As strange as it seems to say, the tools that the military use to bring about peace include violence and killing. So, a significant segment of my life has involved an immense paradox: I worked in support of the Navy and Marines in their effort to use their skills -- including violence -- to bring about peace.
How does that exchange work? How can anyone have the arrogance to say that ending the earthly life of another human being can advance the cause of peace? You had better be absolutely sure of the righteousness of your cause and the reasoning you use to reach that conclusion, because someday you will have to stand before God Almighty and defend yourself to him in this matter.
The sad reality is that resisting evil does sometimes require the application of deadly force. This is easy to think about when considering individuals. It becomes much more complex when considering cultures and nations. However, at the end of all the theorizing I am left with the conclusion that war, as terrible as it is, sometimes represents the lesser of two evils. As crazy as it sounds, establishing peace sometimes requires war.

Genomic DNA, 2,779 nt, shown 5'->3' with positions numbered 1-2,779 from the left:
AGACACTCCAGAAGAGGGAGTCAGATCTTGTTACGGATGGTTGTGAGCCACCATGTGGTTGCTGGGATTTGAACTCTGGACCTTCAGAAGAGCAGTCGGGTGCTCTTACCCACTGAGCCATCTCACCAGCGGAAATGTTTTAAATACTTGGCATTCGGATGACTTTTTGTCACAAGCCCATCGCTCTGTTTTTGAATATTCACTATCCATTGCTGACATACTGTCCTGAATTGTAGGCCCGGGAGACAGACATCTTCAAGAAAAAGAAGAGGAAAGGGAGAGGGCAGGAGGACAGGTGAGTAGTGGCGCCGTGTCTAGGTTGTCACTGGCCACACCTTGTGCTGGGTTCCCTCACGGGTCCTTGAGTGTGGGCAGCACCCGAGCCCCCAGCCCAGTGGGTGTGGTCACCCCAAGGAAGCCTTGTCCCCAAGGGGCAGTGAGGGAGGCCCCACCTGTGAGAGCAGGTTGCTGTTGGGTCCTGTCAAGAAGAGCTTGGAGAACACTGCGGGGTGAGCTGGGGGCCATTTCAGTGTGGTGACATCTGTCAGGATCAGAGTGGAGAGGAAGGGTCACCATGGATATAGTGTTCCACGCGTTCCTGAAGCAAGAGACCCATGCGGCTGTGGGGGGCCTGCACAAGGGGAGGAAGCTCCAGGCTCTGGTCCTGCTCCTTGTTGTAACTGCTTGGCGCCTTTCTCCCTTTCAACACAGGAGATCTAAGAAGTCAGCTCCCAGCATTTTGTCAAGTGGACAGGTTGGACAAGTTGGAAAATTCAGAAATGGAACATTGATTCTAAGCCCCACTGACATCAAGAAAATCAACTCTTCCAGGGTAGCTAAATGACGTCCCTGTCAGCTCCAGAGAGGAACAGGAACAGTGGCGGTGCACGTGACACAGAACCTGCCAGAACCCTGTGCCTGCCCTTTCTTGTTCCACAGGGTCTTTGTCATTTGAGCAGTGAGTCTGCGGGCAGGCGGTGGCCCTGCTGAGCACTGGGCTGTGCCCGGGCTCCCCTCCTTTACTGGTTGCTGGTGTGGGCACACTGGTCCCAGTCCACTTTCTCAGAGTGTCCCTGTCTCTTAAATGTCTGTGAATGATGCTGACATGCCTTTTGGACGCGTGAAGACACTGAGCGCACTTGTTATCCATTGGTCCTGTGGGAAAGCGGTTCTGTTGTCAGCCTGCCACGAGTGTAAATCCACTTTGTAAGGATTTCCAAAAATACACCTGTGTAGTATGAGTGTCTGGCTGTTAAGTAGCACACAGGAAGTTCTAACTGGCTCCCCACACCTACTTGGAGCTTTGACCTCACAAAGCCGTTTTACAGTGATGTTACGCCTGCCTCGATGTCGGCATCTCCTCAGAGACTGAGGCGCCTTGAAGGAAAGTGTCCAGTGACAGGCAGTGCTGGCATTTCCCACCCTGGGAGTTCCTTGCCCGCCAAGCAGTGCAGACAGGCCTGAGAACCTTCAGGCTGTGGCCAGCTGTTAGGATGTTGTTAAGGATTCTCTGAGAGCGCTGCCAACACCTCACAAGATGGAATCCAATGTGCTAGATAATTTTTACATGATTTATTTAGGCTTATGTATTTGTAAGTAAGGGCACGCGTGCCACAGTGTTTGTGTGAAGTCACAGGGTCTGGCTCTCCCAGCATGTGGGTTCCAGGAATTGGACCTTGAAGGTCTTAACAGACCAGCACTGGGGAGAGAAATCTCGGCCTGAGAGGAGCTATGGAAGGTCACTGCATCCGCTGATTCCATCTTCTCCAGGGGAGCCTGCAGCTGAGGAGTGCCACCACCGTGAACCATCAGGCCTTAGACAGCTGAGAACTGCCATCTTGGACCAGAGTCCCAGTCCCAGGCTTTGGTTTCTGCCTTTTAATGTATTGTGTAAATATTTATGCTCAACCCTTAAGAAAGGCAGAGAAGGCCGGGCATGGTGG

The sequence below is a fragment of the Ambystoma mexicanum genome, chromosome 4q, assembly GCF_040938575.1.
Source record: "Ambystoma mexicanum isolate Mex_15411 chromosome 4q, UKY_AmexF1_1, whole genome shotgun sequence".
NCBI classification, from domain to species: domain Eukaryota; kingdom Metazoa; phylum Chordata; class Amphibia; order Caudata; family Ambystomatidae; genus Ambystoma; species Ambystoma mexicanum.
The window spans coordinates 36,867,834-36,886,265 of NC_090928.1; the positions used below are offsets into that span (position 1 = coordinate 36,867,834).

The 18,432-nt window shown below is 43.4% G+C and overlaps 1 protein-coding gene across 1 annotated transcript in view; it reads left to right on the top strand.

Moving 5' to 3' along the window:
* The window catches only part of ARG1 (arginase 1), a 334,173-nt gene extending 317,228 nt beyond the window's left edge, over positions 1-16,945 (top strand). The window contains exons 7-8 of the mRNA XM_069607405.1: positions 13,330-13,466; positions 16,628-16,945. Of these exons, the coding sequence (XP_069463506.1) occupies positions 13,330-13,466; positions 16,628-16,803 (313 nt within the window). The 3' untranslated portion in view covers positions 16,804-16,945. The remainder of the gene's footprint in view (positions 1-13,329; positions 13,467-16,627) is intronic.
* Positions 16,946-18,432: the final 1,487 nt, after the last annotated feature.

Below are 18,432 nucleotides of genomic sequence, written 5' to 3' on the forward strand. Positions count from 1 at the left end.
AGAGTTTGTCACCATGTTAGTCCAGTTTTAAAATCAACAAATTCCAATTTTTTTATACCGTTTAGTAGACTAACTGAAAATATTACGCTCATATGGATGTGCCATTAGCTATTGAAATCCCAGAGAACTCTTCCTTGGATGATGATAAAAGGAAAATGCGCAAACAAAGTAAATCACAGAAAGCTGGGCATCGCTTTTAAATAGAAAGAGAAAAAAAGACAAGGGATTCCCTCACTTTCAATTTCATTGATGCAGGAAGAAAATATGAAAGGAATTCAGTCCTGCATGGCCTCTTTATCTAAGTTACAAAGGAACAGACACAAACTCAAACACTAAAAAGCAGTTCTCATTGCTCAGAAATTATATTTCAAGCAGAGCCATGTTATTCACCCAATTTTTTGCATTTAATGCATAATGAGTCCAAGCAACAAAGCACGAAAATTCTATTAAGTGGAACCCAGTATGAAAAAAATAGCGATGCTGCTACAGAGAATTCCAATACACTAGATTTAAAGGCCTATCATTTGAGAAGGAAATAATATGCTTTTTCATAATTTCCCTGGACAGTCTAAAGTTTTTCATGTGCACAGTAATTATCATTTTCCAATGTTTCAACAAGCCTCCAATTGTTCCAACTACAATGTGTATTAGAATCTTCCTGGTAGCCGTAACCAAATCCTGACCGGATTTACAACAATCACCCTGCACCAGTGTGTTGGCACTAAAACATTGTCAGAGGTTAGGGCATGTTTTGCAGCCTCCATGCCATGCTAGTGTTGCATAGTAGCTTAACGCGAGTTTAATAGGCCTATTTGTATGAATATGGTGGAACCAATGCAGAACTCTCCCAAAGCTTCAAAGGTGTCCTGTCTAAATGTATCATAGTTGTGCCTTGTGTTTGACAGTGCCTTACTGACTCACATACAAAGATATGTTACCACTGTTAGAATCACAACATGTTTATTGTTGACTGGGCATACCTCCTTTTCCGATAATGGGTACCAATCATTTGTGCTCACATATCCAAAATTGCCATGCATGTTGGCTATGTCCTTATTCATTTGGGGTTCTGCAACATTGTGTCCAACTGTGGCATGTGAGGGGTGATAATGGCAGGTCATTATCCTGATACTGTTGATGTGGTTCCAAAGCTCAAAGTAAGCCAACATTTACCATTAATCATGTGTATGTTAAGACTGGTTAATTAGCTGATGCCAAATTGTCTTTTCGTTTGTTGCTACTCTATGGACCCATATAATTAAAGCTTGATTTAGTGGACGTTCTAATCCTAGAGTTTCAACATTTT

The next lesson about peace that was reinforced on 9/11 is that peace requires an agreement between both parties. And sometimes the people on the opposite side aren't looking for peace. This can be hard to accept, particularly when you know you are acting out of good will. This can lead to the false assumption that all conflict arises from a misunderstanding. If only our enemies knew us better (so the thinking goes) there would be no reason for them to try to harm us.
However, the engineers and perpetrators of recent terrorist attacks have often lived and worked in the country they targeted for years beforehand. They fully understood the people and the countries they attacked. The leaders of the 9/11 attacks spent a year or more planning the attacks, immersed in U.S. life and culture. The suicide bombers of the 7/7 London subway attacks were all long-term residents of Great Britain. Two of the main leaders of the 2004 Madrid train bombings were members of an al-Qaida cell that had been living in Spain since the mid-1990s. Army Major Nidal Malik Hasan, the alleged Fort Hood shooter, was American-born to Jordanian immigrants. Faisal Shahzad, the suspect in the attempted Times Square bombing, is a Pakistani-American who has lived in the United States for over 12 years. Anwar al-Awlaki is a radical, pro-terrorist imam who has a lively Internet presence and has been described as a spiritual mentor to the both Hasan and Shahzad. Do you know where he was born? Las Cruces, N.M.